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October 27, 1981

PHILADELPHIA WELFARE RIGHTS ORGANIZATION, by Louise Brookins, Executive Director and Trustee Ad Litem and Philadelphia Citizens in Action, by Roxanne Jones, Chairperson and Trustee Ad Litem, on behalf of their members and the class they seek to represent
Helen O'BANNON, Secretary Department of Public Welfare, John Cuddy, Acting Deputy Secretary for Income Maintenance, Donald Dougherty, Deputy in Charge of Philadelphia County, Don Jose Stovall, Executive Director, Philadelphia County Board of Assistance

The opinion of the court was delivered by: LORD, III


I. Factual Background

 Earlier this year, Congress amended the Food Stamp Act, 7 U.S.C. ยงยง 2011-2027, in two respects by enacting the Omnibus Budget Reconciliation Act of 1981, Pub.L.No.97-35, 95 Stat. 357 (1981). First, the standard deduction for a household's earned income work expenses was reduced from twenty percent to eighteen percent. Second, the Omnibus Act converted the eligibility test for food stamps from a 100% of the poverty line net income test to a 130% of the poverty line gross income test.

 Pennsylvania intends to implement these changes effective November 1, 1981. A general notice will be sent to all 450,000 food stamp recipients in the Commonwealth reading as follows:

Due to changes in Food Stamp Program regulations, your Food Coupon Authorization may show a change in "Coupons That You Will Get."
If you disagree with discontinuance of your benefits or the change in the amount of your coupons, you have the right to request a Fair Hearing. Contact your County Assistance Office worker for help in requesting a fair hearing. *fn2"

 The record shows that these changes will affect 50,000 Pennsylvania households currently receiving food stamps based on data in the Commonwealth's computer data base. As a result, approximately 4,000 households now receiving food stamps will be cut off entirely, suffering an average loss of $ 24.60 per month. The range of benefit loss, however, is from $ 2 or $ 3 to $ 156 per month, depending on family size. Forty thousand additional households face reductions of an average of two to three dollars of benefits each month. *fn3"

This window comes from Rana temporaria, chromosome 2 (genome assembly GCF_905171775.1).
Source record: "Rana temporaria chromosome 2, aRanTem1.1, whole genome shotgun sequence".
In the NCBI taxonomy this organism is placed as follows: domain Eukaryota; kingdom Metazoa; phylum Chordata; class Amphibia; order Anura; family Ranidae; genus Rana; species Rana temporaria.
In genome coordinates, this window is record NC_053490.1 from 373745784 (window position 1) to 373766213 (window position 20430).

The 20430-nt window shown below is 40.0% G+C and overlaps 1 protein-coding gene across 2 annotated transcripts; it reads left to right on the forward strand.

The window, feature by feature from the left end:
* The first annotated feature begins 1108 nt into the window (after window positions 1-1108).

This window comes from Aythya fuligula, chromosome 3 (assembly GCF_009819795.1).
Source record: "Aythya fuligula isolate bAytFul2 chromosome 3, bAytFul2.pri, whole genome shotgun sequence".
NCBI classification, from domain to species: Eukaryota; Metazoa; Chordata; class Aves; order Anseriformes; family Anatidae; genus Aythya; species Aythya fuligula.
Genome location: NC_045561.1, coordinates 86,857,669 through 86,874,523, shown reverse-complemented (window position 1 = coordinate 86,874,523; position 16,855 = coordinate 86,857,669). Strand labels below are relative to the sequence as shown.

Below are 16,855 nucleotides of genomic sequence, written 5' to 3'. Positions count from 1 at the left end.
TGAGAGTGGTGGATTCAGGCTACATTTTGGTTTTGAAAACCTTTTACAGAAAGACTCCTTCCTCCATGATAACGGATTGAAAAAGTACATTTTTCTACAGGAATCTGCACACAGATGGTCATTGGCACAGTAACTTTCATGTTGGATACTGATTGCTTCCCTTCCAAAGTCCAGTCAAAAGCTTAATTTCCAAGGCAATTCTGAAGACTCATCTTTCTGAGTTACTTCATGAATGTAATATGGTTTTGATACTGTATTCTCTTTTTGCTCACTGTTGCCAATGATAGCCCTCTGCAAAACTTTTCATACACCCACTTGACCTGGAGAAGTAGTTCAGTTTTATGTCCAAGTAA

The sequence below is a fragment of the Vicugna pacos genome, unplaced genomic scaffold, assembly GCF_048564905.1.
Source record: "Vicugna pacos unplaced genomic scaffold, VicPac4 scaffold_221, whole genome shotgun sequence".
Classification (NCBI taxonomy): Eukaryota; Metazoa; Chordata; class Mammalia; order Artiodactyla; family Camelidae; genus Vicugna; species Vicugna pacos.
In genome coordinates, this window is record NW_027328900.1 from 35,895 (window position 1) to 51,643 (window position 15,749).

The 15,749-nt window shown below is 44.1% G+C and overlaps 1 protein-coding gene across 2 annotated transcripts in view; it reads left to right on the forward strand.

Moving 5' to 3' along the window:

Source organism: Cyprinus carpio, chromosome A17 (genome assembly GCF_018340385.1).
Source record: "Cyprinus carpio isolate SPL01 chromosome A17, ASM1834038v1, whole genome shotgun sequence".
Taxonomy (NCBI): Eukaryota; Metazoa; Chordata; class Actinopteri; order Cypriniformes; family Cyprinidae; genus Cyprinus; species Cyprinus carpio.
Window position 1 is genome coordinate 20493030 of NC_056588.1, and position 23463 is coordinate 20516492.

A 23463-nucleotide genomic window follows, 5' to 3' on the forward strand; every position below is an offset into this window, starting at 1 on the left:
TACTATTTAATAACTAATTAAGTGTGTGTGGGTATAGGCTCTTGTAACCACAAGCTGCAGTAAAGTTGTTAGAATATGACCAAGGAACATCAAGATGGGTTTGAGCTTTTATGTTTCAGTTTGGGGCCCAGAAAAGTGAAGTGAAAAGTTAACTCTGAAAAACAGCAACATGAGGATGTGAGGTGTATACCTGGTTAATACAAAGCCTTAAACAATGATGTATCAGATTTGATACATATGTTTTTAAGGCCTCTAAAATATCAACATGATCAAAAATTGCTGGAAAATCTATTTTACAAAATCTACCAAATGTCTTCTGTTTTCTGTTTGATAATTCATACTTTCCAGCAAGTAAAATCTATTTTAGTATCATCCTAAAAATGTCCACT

Plaintiffs brought this action seeking declaratory and injunctive relief prohibiting the Commonwealth from implementing these reductions or terminations in food stamp benefits without providing timely and adequate notice to the affected households. At plaintiffs' request, I ordered the parties to appear before this court for a hearing on plaintiffs' request for a temporary restraining order and/or a preliminary injunction. I have elected to treat plaintiffs' application as a motion for a preliminary injunction and, pursuant to Federal Rule of Civil Procedure 65(a)(2), I order consolidation of the hearing on this motion with the trial of the action on the merits and treat the motion as one for a permanent injunction. *fn4"

 For the reasons fully discussed in the remainder of this opinion, I find for plaintiffs, and enjoin defendants, their officers, agents, employees, and servants from reducing and/or terminating plaintiffs' food stamp benefits without constitutionally adequate notice.

 II. Applicable Law

 A. Standards for Granting a Permanent Injunction

 A district court deciding whether a permanent injunction should be issued must undertake a three stage inquiry. First, the court must decide whether plaintiffs have actually succeeded on the merits of their claim. Second, the court must decide whether the "balance of equities" favors the granting of injunctive relief. Finally, the court needs to decide what form the injunctive remedy should take. See, e.g., Sierra Club v. Alexander, 484 F. Supp. 455, 471 (N.D.N.Y.), aff'd, 633 F.2d 206 (2d Cir. 1980); Minnesota Public Interest Research Group v. Butz, 358 F. Supp. 584 (D.Minn.1973), aff'd, 498 F.2d 1314 (8th Cir. 1974). Particularly when "balancing the equities," the trial judge should exercise his discretion in determining the propriety of injunctive relief. Among the factors traditionally considered in this balance are: the adequacy of another remedy; the benefit to the plaintiff if injunctive relief is granted and hardship if such relief is denied; the hardship on the defendant if injunctive relief is granted; the hardship on third parties; the convenience and effectiveness of administration; and the public and social consequences of either granting or denying injunctive relief. See J. Moore, 7 Moore's Federal Practice, P 65.18(3), at 65-136 to 65-140.1 (1980).

 B. Substantive Evaluation

 Initially, I note that, under the legal standards of this procedural due process case, the first two inquiries in my decision whether to issue a permanent injunction involve precisely the same judgments. Thus, the determination whether a plaintiff asserting fourteenth amendment procedural due process claims has prevailed on the merits requires a balancing of the equities under the substantive rules laid down for these claims by the Supreme Court. See Mathews v. Eldridge, 424 U.S. 319, 96 S. Ct. 893, 47 L. Ed. 2d 18 (1976); Goldberg v. Kelly, 397 U.S. 254, 90 S. Ct. 1011, 25 L. Ed. 2d 287 (1970). My conclusion that plaintiffs have ...

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